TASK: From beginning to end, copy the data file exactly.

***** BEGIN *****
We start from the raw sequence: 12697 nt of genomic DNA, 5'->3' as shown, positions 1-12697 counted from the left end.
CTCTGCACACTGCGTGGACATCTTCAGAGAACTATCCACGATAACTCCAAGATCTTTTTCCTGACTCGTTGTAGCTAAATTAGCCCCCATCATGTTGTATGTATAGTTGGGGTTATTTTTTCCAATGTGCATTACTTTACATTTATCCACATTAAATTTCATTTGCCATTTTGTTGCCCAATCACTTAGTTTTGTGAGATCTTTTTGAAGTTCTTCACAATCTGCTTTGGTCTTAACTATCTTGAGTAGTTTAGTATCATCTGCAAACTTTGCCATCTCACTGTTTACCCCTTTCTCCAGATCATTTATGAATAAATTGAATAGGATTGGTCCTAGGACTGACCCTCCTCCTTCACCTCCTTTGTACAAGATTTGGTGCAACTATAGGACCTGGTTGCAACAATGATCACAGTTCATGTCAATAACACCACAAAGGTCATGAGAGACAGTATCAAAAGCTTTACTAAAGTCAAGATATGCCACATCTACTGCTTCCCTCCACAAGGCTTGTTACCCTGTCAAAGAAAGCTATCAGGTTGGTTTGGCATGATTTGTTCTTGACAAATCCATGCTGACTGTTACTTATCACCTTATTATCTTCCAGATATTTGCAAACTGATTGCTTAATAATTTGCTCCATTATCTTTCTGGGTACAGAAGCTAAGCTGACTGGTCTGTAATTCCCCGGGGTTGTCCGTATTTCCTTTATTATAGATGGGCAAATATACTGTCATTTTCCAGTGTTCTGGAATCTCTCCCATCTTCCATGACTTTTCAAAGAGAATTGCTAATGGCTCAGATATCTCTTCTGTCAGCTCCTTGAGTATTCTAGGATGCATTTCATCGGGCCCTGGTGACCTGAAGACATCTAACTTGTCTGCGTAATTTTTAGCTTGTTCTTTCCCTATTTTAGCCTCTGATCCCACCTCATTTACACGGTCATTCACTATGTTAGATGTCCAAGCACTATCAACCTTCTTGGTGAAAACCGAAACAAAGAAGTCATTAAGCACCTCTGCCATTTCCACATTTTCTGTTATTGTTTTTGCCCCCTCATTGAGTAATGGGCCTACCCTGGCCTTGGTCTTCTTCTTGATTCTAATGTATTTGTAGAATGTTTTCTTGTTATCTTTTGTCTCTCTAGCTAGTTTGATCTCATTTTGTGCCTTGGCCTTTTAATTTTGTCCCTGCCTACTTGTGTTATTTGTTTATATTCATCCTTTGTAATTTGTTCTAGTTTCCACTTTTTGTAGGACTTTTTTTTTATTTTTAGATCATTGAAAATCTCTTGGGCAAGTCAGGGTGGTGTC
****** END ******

We start from the raw sequence: 12697 nt of genomic DNA, 5'->3' as shown, positions 1-12697 counted from the left end.
CTCTGCACACTGCGTGGACATCTTCAGAGAACTATCCACGATAACTCCAAGATCTTTTTCCTGACTCGTTGTAGCTAAATTAGCCCCCATCATGTTGTATGTATAGTTGGGGTTATTTTTTCCAATGTGCATTACTTTACATTTATCCACATTAAATTTCATTTGCCATTTTGTTGCCCAATCACTTAGTTTTGTGAGATCTTTTTGAAGTTCTTCACAATCTGCTTTGGTCTTAACTATCTTGAGTAGTTTAGTATCATCTGCAAACTTTGCCATCTCACTGTTTACCCCTTTCTCCAGATCATTTATGAATAAATTGAATAGGATTGGTCCTAGGACTGACCCTCCTCCTTCACCTCCTTTGTACAAGATTTGGTGCAACTATAGGACCTGGTTGCAACAATGATCACAGTTCATGTCAATAACACCACAAAGGTCATGAGAGACAGTATCAAAAGCTTTACTAAAGTCAAGATATGCCACATCTACTGCTTCCCTCCACAAGGCTTGTTACCCTGTCAAAGAAAGCTATCAGGTTGGTTTGGCATGATTTGTTCTTGACAAATCCATGCTGACTGTTACTTATCACCTTATTATCTTCCAGATATTTGCAAACTGATTGCTTAATAATTTGCTCCATTATCTTTCTGGGTACAGAAGCTAAGCTGACTGGTCTGTAATTCCCCGGGGTTGTCCGTATTTCCTTTATTATAGATGGGCAAATATACTGTCATTTTCCAGTGTTCTGGAATCTCTCCCATCTTCCATGACTTTTCAAAGAGAATTGCTAATGGCTCAGATATCTCTTCTGTCAGCTCCTTGAGTATTCTAGGATGCATTTCATCGGGCCCTGGTGACCTGAAGACATCTAACTTGTCTGCGTAATTTTTAGCTTGTTCTTTCCCTATTTTAGCCTCTGATCCCACCTCATTTACACGGTCATTCACTATGTTAGATGTCCAAGCACTATCAACCTTCTTGGTGAAAACCGAAACAAAGAAGTCATTAAGCACCTCTGCCATTTCCACATTTTCTGTTATTGTTTTTGCCCCCTCATTGAGTAATGGGCCTACCCTGGCCTTGGTCTTCTTCTTGATTCTAATGTATTTGTAGAATGTTTTCTTGTTATCTTTTGTCTCTCTAGCTAGTTTGATCTCATTTTGTGCCTTGGCCTTTTAATTTTGTCCCTGCCTACTTGTGTTATTTGTTTATATTCATCCTTTGTAATTTGTTCTAGTTTCCACTTTTTGTAGGACTTTTTTTTTATTTTTAGATCATTGAAAATCTCTTGGGCAAGTCAGGGTGGTGTC